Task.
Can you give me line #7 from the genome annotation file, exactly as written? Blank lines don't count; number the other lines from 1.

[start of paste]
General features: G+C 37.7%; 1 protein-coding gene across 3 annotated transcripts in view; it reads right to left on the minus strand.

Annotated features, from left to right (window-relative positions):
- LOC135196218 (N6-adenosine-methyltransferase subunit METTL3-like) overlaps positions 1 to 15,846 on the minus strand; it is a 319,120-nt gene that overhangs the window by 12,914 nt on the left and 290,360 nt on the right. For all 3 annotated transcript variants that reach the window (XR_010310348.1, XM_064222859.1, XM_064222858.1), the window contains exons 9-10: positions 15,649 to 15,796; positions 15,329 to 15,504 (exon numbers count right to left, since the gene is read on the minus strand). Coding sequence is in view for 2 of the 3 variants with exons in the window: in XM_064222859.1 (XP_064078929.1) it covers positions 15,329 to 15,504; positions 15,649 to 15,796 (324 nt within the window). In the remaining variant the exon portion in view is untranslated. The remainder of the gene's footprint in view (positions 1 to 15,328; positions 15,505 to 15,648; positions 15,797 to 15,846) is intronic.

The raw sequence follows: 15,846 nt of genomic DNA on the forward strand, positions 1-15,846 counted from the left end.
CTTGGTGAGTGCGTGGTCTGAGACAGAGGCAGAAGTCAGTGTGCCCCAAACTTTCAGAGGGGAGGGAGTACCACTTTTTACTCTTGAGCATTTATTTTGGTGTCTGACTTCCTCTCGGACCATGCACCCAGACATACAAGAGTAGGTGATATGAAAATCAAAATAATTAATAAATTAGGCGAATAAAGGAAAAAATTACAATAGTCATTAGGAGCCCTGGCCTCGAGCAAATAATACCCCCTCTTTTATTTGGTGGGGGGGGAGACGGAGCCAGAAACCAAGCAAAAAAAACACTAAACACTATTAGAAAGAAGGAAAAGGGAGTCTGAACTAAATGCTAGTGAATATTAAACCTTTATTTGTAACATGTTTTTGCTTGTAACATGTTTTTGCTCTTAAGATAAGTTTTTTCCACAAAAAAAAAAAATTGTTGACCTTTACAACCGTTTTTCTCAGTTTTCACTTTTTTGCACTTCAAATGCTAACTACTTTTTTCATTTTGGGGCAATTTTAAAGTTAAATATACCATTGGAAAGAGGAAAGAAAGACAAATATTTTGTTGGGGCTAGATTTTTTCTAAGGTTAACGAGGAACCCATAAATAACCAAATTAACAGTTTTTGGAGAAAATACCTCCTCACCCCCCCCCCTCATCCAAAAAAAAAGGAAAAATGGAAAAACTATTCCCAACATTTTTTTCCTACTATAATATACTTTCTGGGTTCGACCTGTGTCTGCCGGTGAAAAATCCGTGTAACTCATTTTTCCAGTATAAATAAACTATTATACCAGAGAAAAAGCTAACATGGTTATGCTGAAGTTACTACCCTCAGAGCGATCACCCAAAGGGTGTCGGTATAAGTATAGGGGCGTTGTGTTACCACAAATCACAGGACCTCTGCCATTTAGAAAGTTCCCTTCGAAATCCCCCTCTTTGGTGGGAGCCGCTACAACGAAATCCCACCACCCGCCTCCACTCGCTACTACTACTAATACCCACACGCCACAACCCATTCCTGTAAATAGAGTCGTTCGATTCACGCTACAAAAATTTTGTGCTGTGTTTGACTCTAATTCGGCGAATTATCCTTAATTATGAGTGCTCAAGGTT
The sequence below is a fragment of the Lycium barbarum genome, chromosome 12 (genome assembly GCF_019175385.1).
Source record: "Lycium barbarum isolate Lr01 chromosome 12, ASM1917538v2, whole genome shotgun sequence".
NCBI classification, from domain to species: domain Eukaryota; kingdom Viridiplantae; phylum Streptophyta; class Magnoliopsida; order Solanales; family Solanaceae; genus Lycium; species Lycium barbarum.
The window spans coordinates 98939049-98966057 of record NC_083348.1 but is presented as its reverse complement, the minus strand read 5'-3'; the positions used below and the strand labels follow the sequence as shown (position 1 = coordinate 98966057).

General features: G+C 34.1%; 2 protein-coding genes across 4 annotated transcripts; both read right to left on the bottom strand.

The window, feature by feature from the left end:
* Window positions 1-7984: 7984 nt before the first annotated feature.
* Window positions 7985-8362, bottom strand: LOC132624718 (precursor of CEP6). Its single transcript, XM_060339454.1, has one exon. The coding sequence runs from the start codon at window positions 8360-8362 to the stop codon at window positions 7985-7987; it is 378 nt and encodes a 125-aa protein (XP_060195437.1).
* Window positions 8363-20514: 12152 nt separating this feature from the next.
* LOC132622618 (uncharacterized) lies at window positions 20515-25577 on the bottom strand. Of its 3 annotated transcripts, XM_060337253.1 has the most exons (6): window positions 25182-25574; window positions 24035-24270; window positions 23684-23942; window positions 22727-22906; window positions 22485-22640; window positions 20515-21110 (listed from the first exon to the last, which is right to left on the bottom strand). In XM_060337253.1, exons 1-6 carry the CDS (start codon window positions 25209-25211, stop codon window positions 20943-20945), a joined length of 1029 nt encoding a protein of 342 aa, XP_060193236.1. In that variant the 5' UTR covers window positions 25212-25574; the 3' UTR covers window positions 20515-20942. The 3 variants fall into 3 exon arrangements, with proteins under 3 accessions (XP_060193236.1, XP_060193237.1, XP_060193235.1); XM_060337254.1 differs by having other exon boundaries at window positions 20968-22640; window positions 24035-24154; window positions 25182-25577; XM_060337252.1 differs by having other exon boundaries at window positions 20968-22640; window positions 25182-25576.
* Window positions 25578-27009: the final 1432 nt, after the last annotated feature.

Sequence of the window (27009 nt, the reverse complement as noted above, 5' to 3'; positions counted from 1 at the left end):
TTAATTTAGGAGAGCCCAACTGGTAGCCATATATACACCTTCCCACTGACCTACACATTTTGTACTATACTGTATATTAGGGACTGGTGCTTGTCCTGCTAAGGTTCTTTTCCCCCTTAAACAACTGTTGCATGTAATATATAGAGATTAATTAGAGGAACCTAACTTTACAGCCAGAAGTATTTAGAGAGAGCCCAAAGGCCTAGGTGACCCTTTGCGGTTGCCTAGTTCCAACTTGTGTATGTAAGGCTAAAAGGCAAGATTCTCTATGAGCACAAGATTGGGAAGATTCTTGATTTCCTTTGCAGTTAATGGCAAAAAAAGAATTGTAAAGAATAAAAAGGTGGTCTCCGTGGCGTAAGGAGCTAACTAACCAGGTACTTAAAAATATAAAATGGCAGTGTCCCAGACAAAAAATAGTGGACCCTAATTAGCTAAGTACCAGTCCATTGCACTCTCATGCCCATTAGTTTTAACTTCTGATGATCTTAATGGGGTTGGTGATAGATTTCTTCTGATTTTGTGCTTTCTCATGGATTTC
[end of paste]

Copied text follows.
Source record: "Lycium barbarum isolate Lr01 chromosome 12, ASM1917538v2, whole genome shotgun sequence".